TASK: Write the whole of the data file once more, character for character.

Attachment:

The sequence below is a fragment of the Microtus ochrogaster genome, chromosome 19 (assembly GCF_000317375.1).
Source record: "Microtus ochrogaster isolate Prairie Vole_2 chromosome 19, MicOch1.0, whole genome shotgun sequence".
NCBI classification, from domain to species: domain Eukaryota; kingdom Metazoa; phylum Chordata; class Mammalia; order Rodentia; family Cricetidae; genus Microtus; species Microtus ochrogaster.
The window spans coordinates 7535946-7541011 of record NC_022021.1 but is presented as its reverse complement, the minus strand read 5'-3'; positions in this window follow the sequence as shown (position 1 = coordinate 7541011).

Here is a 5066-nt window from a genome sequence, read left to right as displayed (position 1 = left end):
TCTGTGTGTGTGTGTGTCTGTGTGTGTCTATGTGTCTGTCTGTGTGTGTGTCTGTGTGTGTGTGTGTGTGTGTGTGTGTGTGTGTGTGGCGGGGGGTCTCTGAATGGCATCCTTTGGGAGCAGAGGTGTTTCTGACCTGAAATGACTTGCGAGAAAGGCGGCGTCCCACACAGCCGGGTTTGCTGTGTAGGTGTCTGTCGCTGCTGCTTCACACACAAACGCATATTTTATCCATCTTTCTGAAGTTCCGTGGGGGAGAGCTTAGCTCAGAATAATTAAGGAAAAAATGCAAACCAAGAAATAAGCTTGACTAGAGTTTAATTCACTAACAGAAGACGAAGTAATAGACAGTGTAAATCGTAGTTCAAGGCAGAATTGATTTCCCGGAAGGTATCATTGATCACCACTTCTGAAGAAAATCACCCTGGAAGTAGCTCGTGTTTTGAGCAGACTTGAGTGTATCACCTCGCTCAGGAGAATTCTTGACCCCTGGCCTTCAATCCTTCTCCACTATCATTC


The sequence below is a fragment of the Microtus ochrogaster genome, chromosome 19 (assembly GCF_000317375.1).
Source record: "Microtus ochrogaster isolate Prairie Vole_2 chromosome 19, MicOch1.0, whole genome shotgun sequence".
NCBI classification, from domain to species: domain Eukaryota; kingdom Metazoa; phylum Chordata; class Mammalia; order Rodentia; family Cricetidae; genus Microtus; species Microtus ochrogaster.
The window spans coordinates 7535946-7541011 of record NC_022021.1 but is presented as its reverse complement, the minus strand read 5'-3'; positions in this window follow the sequence as shown (position 1 = coordinate 7541011).

Here is a 5066-nt window from a genome sequence, read left to right as displayed (position 1 = left end):
TCTGTGTGTGTGTGTGTCTGTGTGTGTCTATGTGTCTGTCTGTGTGTGTGTCTGTGTGTGTGTGTGTGTGTGTGTGTGTGTGTGTGTGGCGGGGGGTCTCTGAATGGCATCCTTTGGGAGCAGAGGTGTTTCTGACCTGAAATGACTTGCGAGAAAGGCGGCGTCCCACACAGCCGGGTTTGCTGTGTAGGTGTCTGTCGCTGCTGCTTCACACACAAACGCATATTTTATCCATCTTTCTGAAGTTCCGTGGGGGAGAGCTTAGCTCAGAATAATTAAGGAAAAAATGCAAACCAAGAAATAAGCTTGACTAGAGTTTAATTCACTAACAGAAGACGAAGTAATAGACAGTGTAAATCGTAGTTCAAGGCAGAATTGATTTCCCGGAAGGTATCATTGATCACCACTTCTGAAGAAAATCACCCTGGAAGTAGCTCGTGTTTTGAGCAGACTTGAGTGTATCACCTCGCTCAGGAGAATTCTTGACCCCTGGCCTTCAATCCTTCTCCACTATCATTC